Photo credit: rch50 via Flickr
This is a guest post by Carly from My Wellbeing Journal.
It’s summer time. The sun is out (kind of), the shades are on (nearly) and we’re all doing our annual bikini shopping. It’s a fun time to be alive… but if you’re a creature of habit who appreciates knowing when and where your next meal is coming from, then you may be a little apprehensive about going on your holidays.
Living with IBS, I believe, would make an anxious person out of any of us (it certainly has to me). That’s because those who suffer with this know that their ‘flare-ups’ can happen at any time, sometimes with any foods, and can be largely unexpected, with one week being absolutely fine and then next an utter nightmare.
So how can IBS sufferers deal with eating on their holidays? Take a look here at some of my top tips which I use when I’m jet-setting so that your holiday isn’t ruined by annoying tummy issues. After all, you wouldn’t want to be lying in bed when there’s sunshine to be enjoyed…
Eat before boarding
Before you jump on the plane, you may be super excited and just want to get there, bypassing the food along the way because you know you have an in-flight meal. However, despite the in-flight meal being free, I’d strongly advise against expecting all your nutrients from this one meal.
Packaged in small portions and generally high in carbs and empty calories, these meals won’t make your stomach stop growling, nor will it be any good for your digestion. Not to mention that you’ll be scoffing it all down whilst scrunched in a tight seated position (which you’ll have been in for several hours), so all this food going in will metabolise very slowly and is likely to cause bloating and cramps.
To avoid this, eat a good nutritious meal before you depart. Go to one of the cafes or restaurants in the airport (not the fast food joints) and have a balanced meal with plenty of veg and dense carbohydrates like wholegrains so that you can feel full and feel no discomfort in your tummy.
Always read the ingredients (even if they are in a foreign language!)
Whilst on holiday, sometimes the worst part is not knowing exactly what you’re eating. If you’re buying from a supermarket, a lot of the foods are unfamiliar to you and, what’s worse, the ingredients are in a different language.
This is probably one of the hardest parts about buying your foods on holiday. The only way to deal with this is to concentrate on the first 3 ingredients in the line-up. Use a translator if you need to, but a lot of the time you can guess what they mean. By cutting out the rest of the ingredients, you’re specifically labelling these foods as the ones which may or may not be digested well. Once you know what these ingredients are, make a mindful decision about whether your digestive system can handle it.
Eating little and often is typically seen as a bad thing, as it breeds over-eating and what has now become the ‘snacking culture’, but when you’re on holiday, I always believe it’s best to trial & error everything that passes your lips.
Rather than pigging out on great big dishes which sound great and don’t sound too worrisome, try smaller dishes and give your body chance to digest the food and react to it. Sharing platters like tapas or deli boards are great and can be found anywhere, wherever you go in the world. If you love sharing platters more than just when you go on holiday, take a look at this blog post here which runs through some of the best sharing platters you’ll find in the UK.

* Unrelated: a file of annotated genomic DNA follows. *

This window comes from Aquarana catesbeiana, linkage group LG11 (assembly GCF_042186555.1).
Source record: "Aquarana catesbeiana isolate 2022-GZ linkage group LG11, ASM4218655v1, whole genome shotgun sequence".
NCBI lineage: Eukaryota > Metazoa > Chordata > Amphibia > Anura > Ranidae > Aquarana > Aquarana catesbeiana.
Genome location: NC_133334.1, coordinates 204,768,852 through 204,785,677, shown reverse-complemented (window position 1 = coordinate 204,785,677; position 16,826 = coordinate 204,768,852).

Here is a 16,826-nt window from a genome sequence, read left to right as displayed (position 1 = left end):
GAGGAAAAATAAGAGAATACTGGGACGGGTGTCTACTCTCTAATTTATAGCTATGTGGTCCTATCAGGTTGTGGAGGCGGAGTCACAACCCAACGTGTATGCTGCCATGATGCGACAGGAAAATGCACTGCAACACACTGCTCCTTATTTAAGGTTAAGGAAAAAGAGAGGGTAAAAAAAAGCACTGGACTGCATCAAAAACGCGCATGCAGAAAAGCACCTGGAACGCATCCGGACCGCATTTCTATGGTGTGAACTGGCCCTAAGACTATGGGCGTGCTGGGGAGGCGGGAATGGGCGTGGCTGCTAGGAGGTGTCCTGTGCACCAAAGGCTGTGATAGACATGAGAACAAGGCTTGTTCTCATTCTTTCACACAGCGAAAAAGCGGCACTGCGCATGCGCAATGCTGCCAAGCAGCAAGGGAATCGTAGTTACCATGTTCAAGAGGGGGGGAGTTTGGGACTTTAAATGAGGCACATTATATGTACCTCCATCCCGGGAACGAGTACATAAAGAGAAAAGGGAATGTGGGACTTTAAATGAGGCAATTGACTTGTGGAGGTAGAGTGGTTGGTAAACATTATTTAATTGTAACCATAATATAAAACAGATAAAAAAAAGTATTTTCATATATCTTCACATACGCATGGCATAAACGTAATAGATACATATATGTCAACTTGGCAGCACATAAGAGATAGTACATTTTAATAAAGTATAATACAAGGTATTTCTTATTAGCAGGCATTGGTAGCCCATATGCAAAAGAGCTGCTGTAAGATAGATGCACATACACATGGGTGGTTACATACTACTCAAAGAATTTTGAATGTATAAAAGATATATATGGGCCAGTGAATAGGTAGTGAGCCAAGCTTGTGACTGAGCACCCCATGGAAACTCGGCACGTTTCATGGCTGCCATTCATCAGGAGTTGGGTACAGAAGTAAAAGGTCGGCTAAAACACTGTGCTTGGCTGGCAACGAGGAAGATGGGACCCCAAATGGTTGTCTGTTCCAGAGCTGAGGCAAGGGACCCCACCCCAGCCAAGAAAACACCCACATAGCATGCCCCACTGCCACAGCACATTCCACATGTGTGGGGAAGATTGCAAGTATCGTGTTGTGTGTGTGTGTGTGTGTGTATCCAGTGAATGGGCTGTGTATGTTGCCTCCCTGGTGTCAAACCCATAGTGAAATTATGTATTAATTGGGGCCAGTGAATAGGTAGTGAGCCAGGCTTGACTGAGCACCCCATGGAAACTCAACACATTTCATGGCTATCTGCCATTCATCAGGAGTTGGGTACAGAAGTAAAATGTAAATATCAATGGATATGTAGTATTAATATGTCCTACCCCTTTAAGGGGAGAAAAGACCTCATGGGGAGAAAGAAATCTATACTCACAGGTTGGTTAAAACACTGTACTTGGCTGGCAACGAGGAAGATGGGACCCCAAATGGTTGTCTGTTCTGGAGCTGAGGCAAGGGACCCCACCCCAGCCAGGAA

Make water your no.1 beverage
You’re on holiday, you deserve a tipple. But too much alcohol can cause so many digestive problems, especially when paired with foreign foods. And it’s not just alcohol you need to be mindful of drinking, coffee is different when you’re abroad as their brews might be different from what you’re used to. For instance – filtered coffee makes my IBS so terrible, but a double espresso makes no difference. My advice for ordering caffeine is ask how it’s brewed beforehand to avoid any horrible consequences.
Rather than caffeine or alcohol, and really any other beverage like milk (which is sometimes pasteurised differently in other countries) or fruit juice (unless completely ‘freshly squeezed’) try and stay hydrated in the hot weather with a bottle of water. Make water your no.1 beverage and know that you’ll not experience any flare-ups with this handy side-kick.
Focus on fresh, fibrous foods
Holidays are great for the eater who loves a little variation in their diet. To me, holiday resorts are buffets, buffets and more buffets and, although this put the fear of God in me initially (because how do you choose the good stuff when the bad stuff looks so damned tasty?!), the key here is that variety quite literally is the spice of life.
The world is your oyster and, although it’s easy to have an absolute feeding frenzy, give yourself maybe 10-20 seconds to step back and really admire the food display. Take in all the rich colours, the fine fresh produce, the fruit, the veg, the plant-based assortments. Once you’ve taken the time to fully appreciate what’s on offer, you can make a more mindful decision – one which won’t cause tummy upset. Reach for fresh, fibrous foods like salmon with bright avocados and just-cooked vegetable medley. Divine!